3. Performing Ethical Hacking

Ethical hacking is another tool of the trade for security analysts. With this practice, cybersecurity professionals aren’t aiming to break security to steal data themselves; instead, they seek to identify security holes and correct them before they can be leveraged by bad actors. For people who love problem-solving and untangling challenging security issues, penetration testing can be one of the most exciting parts of the job. You might use software applications or your manual coding skills to, essentially, hack and exploit your own system to determine how to fix it.

You might use tools like Kali Linux and Metasploit for penetration testing, robust software programs that expose and probe vulnerabilities across operating systems. While security professionals designed Kali Linux, Metasploit is used by both cybercriminals and ethical hackers to identify the same weaknesses — with conflicting goals.

4. Installing and Operating Security Software

Managing, installing, and operating security software is a critical part of the cybersecurity analyst’s role. 

As a cybersecurity analyst, you might install system-wide software for better email or login security, prevent malware from crossing into a network from an individual computer, enhance security for mobile devices, or strengthen your network’s shield against unwelcome intrusions. You may also use specialized software to improve your penetration testing, shield your company website, and guard network traffic.

A cybersecurity analyst also needs to ensure that only the people who should access sensitive data have access to those systems. 

One of the most critical aspects of this task is identity and access management (IAM). When implementing IAM, analysts ensure that each user on the network is appropriately identifiable and that their network access levels are what they need to be while limiting the system’s exposure to security problems.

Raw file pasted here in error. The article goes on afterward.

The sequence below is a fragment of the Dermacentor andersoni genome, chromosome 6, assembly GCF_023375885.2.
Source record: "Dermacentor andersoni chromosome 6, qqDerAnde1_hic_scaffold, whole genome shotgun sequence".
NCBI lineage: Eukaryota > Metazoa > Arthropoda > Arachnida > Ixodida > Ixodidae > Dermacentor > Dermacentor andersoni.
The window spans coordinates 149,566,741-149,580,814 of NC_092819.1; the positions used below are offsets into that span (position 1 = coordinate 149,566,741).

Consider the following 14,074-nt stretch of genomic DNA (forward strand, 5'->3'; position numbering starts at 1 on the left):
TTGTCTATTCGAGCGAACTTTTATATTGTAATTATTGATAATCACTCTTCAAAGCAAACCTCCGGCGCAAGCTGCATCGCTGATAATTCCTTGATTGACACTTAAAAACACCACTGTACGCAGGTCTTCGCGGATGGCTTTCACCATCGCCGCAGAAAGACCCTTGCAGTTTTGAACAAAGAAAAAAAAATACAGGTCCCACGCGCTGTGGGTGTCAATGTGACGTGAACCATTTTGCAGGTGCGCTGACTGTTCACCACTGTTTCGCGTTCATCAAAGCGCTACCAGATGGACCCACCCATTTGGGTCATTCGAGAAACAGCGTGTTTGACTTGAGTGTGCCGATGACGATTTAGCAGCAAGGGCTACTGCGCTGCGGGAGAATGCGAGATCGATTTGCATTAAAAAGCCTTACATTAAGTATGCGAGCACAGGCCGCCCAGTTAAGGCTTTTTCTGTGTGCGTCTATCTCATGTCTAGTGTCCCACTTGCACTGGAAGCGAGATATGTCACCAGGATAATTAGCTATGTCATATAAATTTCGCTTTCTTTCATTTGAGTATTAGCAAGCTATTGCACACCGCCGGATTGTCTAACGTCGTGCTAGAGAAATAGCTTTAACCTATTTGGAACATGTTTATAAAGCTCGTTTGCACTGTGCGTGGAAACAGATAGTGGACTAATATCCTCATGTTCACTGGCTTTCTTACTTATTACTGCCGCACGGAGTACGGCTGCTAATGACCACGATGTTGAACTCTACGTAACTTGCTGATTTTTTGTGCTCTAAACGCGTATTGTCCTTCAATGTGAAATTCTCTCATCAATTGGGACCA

Some of the most severe ransomware incidents of recent years were caused when non-tech-savvy employees inadvertently downloaded malware. Proper identity and access management can — when well-implemented — mitigate this risk.

5. Developing and Implementing Organization-Wide Security Protocols

As a cybersecurity analyst, you will develop security protocols for an entire organization and its digital ecosystem. Today’s systems administration and networking jobs strongly prioritize cybersecurity and protection.

Because security applies to everyone, no matter now non-technical their jobs, security protocols must be understood and followed by every person in an organization. As a cybersecurity analyst, you’ll develop these protocols — all the while remembering that the network is only as strong as its weakest security links. 

What Are My Prospects As a Cybersecurity Analyst?

Job prospects for cybersecurity professionals are fantastic across the board. According to the Bureau of Labor Statistics, jobs in this sector are expected to grow by 32 percent between 2018 and 2028. This rate is over six times the average for all other jobs, which currently sits at 5 percent.

A chart showing projected cybersecurity analyst job growth

This job growth reflects a broader upward trend in the cybersecurity field as a whole. In 2019, a report published by (ISC)2 noted that the workforce gap for cybersecurity professionals is almost 500,000 in the U.S. alone. The American talent pool would need to grow by 62 percent just to meet the nation’s current need for cybersecurity talent. 

With such an intense need for talent, aspiring cybersecurity professionals have terrific career opportunities. By upskilling and entering the job market now, you could have the chance to build a satisfying and rewarding career in a fast-expanding field. As a newly minted cybersecurity candidate, you’ll be joining an industry with exciting tasks — even in an entry-level position — and massive upside for potential future growth.

If this sounds like the right fit for you, start your journey into the cybersecurity field by looking into your educational options. It will be the first step toward building a stable, exciting, and satisfying career.